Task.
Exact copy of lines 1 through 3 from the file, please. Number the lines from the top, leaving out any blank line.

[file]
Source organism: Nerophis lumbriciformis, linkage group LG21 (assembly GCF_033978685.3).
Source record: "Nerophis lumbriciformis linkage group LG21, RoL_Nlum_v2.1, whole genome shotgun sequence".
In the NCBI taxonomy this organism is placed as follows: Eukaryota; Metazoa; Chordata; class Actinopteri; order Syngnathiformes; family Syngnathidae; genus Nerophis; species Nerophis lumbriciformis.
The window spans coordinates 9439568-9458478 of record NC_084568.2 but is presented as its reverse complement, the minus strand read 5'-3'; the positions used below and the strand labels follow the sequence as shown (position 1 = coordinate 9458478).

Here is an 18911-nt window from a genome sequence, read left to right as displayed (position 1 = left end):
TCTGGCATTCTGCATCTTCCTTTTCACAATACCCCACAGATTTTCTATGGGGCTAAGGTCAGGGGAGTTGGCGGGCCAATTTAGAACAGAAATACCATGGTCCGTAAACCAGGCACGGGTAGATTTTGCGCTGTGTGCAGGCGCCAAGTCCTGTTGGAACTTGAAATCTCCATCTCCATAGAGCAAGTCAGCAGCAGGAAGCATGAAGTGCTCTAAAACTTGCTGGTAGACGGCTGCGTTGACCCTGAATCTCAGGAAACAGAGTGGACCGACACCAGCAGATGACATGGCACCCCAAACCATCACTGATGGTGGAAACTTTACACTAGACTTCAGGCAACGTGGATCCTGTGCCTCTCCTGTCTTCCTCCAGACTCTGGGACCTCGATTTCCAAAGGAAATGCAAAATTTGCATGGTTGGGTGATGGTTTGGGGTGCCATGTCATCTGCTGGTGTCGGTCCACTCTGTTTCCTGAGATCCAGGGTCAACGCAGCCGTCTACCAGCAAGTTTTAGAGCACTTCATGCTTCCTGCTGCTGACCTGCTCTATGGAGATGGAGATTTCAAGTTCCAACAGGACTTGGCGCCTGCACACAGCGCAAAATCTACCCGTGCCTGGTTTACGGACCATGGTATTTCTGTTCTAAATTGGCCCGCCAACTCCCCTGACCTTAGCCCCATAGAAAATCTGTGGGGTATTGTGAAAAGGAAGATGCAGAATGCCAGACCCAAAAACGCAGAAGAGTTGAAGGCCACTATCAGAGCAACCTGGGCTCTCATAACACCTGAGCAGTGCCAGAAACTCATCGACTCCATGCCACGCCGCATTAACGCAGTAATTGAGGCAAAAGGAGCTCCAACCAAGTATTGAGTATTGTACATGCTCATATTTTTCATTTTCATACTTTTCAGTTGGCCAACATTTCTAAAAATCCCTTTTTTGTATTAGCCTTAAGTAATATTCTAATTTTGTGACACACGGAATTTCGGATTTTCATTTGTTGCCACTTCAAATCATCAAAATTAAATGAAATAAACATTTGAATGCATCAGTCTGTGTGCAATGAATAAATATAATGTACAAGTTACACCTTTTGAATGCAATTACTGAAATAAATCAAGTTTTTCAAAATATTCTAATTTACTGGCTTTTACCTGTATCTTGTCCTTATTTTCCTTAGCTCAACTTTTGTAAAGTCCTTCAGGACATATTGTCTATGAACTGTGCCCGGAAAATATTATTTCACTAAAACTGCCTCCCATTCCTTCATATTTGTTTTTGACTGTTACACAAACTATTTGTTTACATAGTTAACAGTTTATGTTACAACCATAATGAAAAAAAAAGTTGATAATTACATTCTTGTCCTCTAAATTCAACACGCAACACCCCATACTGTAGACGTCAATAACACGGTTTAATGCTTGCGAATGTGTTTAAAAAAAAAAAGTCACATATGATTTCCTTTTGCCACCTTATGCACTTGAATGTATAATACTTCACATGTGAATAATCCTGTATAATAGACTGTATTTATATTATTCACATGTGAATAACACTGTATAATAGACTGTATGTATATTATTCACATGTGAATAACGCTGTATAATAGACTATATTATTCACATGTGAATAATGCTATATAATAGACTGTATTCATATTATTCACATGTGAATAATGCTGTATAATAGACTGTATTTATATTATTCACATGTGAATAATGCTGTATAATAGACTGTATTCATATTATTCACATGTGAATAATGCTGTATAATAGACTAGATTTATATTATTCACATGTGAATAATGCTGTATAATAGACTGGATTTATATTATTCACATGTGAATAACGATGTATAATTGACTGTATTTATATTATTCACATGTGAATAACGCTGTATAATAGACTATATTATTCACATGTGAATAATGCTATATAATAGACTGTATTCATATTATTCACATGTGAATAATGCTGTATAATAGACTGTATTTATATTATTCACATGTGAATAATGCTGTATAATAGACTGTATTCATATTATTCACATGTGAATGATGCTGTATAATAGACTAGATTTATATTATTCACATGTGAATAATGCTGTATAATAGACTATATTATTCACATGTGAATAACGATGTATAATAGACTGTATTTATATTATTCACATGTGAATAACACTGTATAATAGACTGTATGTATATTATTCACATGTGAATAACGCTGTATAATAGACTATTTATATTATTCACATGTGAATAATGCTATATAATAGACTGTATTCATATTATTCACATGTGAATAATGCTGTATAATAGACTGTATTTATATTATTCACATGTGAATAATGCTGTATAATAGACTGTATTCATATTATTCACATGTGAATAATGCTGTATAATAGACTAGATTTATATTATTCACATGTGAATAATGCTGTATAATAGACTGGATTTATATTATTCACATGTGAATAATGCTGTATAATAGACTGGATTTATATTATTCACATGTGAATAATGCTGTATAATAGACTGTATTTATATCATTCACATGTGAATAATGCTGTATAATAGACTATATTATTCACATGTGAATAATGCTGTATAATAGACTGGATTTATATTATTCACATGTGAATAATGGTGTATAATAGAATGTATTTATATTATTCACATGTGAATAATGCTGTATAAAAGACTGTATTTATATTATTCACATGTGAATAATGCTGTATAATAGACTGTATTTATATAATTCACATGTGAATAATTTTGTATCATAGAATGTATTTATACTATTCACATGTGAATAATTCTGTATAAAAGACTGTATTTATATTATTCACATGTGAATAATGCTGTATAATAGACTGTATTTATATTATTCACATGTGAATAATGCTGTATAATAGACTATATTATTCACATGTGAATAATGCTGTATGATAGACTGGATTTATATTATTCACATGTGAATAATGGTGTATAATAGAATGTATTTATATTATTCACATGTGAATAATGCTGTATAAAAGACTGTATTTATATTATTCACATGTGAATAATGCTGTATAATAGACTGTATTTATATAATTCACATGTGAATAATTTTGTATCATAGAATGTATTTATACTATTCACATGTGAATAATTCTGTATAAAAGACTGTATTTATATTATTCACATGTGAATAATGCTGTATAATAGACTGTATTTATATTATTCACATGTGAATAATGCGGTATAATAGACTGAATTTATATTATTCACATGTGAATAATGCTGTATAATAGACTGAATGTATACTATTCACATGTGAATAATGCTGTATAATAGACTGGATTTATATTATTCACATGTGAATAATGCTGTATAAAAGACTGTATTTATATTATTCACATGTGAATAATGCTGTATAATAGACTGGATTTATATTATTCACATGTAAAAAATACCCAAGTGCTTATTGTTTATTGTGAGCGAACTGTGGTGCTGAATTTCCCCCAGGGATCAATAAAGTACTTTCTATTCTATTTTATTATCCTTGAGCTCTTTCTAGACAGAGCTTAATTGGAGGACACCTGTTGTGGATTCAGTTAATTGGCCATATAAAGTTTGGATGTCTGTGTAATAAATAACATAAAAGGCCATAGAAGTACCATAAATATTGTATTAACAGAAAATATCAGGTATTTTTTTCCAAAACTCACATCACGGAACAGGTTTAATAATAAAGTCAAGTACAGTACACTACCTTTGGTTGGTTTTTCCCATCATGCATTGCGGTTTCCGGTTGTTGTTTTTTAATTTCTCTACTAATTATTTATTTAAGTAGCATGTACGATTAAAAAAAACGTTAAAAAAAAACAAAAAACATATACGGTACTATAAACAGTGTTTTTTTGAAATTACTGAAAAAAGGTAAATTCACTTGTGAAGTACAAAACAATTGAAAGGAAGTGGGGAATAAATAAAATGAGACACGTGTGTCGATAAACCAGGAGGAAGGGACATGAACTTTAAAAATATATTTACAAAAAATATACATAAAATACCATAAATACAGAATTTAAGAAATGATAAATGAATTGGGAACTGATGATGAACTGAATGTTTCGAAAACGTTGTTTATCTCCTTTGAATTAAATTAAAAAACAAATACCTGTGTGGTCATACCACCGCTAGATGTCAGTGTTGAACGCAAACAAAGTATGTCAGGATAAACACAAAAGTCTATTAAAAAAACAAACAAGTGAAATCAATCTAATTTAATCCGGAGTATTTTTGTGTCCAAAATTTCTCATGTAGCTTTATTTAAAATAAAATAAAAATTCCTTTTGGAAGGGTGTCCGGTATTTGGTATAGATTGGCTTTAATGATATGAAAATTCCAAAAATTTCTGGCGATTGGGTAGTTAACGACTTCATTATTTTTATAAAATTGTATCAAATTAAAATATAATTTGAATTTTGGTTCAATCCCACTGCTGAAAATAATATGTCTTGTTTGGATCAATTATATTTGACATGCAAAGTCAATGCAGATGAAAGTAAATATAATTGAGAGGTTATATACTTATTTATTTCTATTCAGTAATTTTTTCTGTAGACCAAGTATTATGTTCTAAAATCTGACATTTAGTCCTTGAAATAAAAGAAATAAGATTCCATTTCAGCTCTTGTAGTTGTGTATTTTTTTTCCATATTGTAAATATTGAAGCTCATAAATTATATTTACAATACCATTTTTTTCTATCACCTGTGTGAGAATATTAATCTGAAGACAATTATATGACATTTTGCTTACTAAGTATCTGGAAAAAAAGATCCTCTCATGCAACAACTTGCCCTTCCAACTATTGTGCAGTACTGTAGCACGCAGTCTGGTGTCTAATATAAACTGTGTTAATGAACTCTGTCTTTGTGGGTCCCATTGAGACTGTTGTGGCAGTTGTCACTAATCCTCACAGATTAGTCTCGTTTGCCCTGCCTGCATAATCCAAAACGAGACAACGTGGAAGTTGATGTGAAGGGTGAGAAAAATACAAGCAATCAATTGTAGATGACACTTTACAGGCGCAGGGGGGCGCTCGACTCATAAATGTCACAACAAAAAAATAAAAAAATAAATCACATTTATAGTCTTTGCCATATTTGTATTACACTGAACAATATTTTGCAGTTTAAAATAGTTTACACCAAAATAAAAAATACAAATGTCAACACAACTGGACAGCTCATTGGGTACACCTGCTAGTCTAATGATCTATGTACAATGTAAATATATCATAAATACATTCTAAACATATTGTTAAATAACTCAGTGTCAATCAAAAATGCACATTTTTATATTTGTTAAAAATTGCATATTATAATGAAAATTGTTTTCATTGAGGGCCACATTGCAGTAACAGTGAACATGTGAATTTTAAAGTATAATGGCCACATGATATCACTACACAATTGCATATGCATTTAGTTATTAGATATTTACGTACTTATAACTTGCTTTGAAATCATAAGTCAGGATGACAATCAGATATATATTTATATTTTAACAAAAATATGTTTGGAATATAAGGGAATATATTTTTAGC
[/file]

Source organism: Nerophis lumbriciformis, linkage group LG21 (assembly GCF_033978685.3).
Source record: "Nerophis lumbriciformis linkage group LG21, RoL_Nlum_v2.1, whole genome shotgun sequence".
In the NCBI taxonomy this organism is placed as follows: Eukaryota; Metazoa; Chordata; class Actinopteri; order Syngnathiformes; family Syngnathidae; genus Nerophis; species Nerophis lumbriciformis.